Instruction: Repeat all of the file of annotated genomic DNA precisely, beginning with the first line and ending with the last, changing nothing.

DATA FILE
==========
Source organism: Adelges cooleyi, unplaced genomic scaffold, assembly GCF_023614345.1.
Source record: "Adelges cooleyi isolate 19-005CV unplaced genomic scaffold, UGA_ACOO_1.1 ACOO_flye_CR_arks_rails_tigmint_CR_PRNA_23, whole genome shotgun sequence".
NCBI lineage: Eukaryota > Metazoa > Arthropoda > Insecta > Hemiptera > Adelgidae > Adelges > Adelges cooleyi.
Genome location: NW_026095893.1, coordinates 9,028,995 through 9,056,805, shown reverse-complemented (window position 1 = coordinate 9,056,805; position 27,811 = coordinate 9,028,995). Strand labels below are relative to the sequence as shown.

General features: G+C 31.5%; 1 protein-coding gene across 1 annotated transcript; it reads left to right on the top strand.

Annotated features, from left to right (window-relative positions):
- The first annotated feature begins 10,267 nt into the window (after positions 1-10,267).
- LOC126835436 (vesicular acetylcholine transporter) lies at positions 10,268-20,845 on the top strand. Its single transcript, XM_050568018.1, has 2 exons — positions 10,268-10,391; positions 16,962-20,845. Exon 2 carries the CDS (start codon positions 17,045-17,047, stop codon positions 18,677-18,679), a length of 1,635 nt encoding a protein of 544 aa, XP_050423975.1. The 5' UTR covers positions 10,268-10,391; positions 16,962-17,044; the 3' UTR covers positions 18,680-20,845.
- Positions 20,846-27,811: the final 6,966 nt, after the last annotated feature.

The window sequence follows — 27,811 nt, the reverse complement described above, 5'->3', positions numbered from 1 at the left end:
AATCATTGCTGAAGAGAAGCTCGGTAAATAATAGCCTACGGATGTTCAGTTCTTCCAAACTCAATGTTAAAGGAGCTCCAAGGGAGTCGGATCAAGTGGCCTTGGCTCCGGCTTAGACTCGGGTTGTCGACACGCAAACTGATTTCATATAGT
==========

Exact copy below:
Source organism: Adelges cooleyi, unplaced genomic scaffold, assembly GCF_023614345.1.
Source record: "Adelges cooleyi isolate 19-005CV unplaced genomic scaffold, UGA_ACOO_1.1 ACOO_flye_CR_arks_rails_tigmint_CR_PRNA_23, whole genome shotgun sequence".
NCBI lineage: Eukaryota > Metazoa > Arthropoda > Insecta > Hemiptera > Adelgidae > Adelges > Adelges cooleyi.
Genome location: NW_026095893.1, coordinates 9,028,995 through 9,056,805, shown reverse-complemented (window position 1 = coordinate 9,056,805; position 27,811 = coordinate 9,028,995). Strand labels below are relative to the sequence as shown.

General features: G+C 31.5%; 1 protein-coding gene across 1 annotated transcript; it reads left to right on the top strand.

Annotated features, from left to right (window-relative positions):
- The first annotated feature begins 10,267 nt into the window (after positions 1-10,267).
- LOC126835436 (vesicular acetylcholine transporter) lies at positions 10,268-20,845 on the top strand. Its single transcript, XM_050568018.1, has 2 exons — positions 10,268-10,391; positions 16,962-20,845. Exon 2 carries the CDS (start codon positions 17,045-17,047, stop codon positions 18,677-18,679), a length of 1,635 nt encoding a protein of 544 aa, XP_050423975.1. The 5' UTR covers positions 10,268-10,391; positions 16,962-17,044; the 3' UTR covers positions 18,680-20,845.
- Positions 20,846-27,811: the final 6,966 nt, after the last annotated feature.

The window sequence follows — 27,811 nt, the reverse complement described above, 5'->3', positions numbered from 1 at the left end:
AATCATTGCTGAAGAGAAGCTCGGTAAATAATAGCCTACGGATGTTCAGTTCTTCCAAACTCAATGTTAAAGGAGCTCCAAGGGAGTCGGATCAAGTGGCCTTGGCTCCGGCTTAGACTCGGGTTGTCGACACGCAAACTGATTTCATATAGT